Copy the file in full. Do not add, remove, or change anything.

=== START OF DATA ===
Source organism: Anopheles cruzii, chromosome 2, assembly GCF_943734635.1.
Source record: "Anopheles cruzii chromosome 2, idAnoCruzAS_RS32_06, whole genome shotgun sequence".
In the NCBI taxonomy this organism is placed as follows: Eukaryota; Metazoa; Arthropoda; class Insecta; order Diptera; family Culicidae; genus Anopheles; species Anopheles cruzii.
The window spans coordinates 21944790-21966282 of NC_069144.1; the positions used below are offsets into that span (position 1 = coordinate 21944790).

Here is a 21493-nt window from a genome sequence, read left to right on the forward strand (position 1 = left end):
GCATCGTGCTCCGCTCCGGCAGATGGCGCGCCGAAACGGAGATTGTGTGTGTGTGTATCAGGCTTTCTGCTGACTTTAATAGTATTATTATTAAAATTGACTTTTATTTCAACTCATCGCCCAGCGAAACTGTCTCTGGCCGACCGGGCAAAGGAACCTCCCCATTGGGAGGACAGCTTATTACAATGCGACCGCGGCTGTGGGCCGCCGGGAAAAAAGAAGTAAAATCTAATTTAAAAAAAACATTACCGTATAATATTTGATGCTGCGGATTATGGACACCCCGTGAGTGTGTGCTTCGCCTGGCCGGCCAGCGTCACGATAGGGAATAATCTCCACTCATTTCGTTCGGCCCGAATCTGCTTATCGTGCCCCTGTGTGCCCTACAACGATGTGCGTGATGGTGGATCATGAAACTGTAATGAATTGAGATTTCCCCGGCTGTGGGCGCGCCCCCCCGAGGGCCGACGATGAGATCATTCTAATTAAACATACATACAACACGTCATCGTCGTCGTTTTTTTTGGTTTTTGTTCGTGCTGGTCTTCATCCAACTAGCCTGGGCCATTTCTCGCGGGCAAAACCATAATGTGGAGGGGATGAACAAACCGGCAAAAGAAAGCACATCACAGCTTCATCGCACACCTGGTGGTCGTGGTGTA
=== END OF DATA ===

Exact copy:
Source organism: Anopheles cruzii, chromosome 2, assembly GCF_943734635.1.
Source record: "Anopheles cruzii chromosome 2, idAnoCruzAS_RS32_06, whole genome shotgun sequence".
In the NCBI taxonomy this organism is placed as follows: Eukaryota; Metazoa; Arthropoda; class Insecta; order Diptera; family Culicidae; genus Anopheles; species Anopheles cruzii.
The window spans coordinates 21944790-21966282 of NC_069144.1; the positions used below are offsets into that span (position 1 = coordinate 21944790).

Here is a 21493-nt window from a genome sequence, read left to right on the forward strand (position 1 = left end):
GCATCGTGCTCCGCTCCGGCAGATGGCGCGCCGAAACGGAGATTGTGTGTGTGTGTATCAGGCTTTCTGCTGACTTTAATAGTATTATTATTAAAATTGACTTTTATTTCAACTCATCGCCCAGCGAAACTGTCTCTGGCCGACCGGGCAAAGGAACCTCCCCATTGGGAGGACAGCTTATTACAATGCGACCGCGGCTGTGGGCCGCCGGGAAAAAAGAAGTAAAATCTAATTTAAAAAAAACATTACCGTATAATATTTGATGCTGCGGATTATGGACACCCCGTGAGTGTGTGCTTCGCCTGGCCGGCCAGCGTCACGATAGGGAATAATCTCCACTCATTTCGTTCGGCCCGAATCTGCTTATCGTGCCCCTGTGTGCCCTACAACGATGTGCGTGATGGTGGATCATGAAACTGTAATGAATTGAGATTTCCCCGGCTGTGGGCGCGCCCCCCCGAGGGCCGACGATGAGATCATTCTAATTAAACATACATACAACACGTCATCGTCGTCGTTTTTTTTGGTTTTTGTTCGTGCTGGTCTTCATCCAACTAGCCTGGGCCATTTCTCGCGGGCAAAACCATAATGTGGAGGGGATGAACAAACCGGCAAAAGAAAGCACATCACAGCTTCATCGCACACCTGGTGGTCGTGGTGTA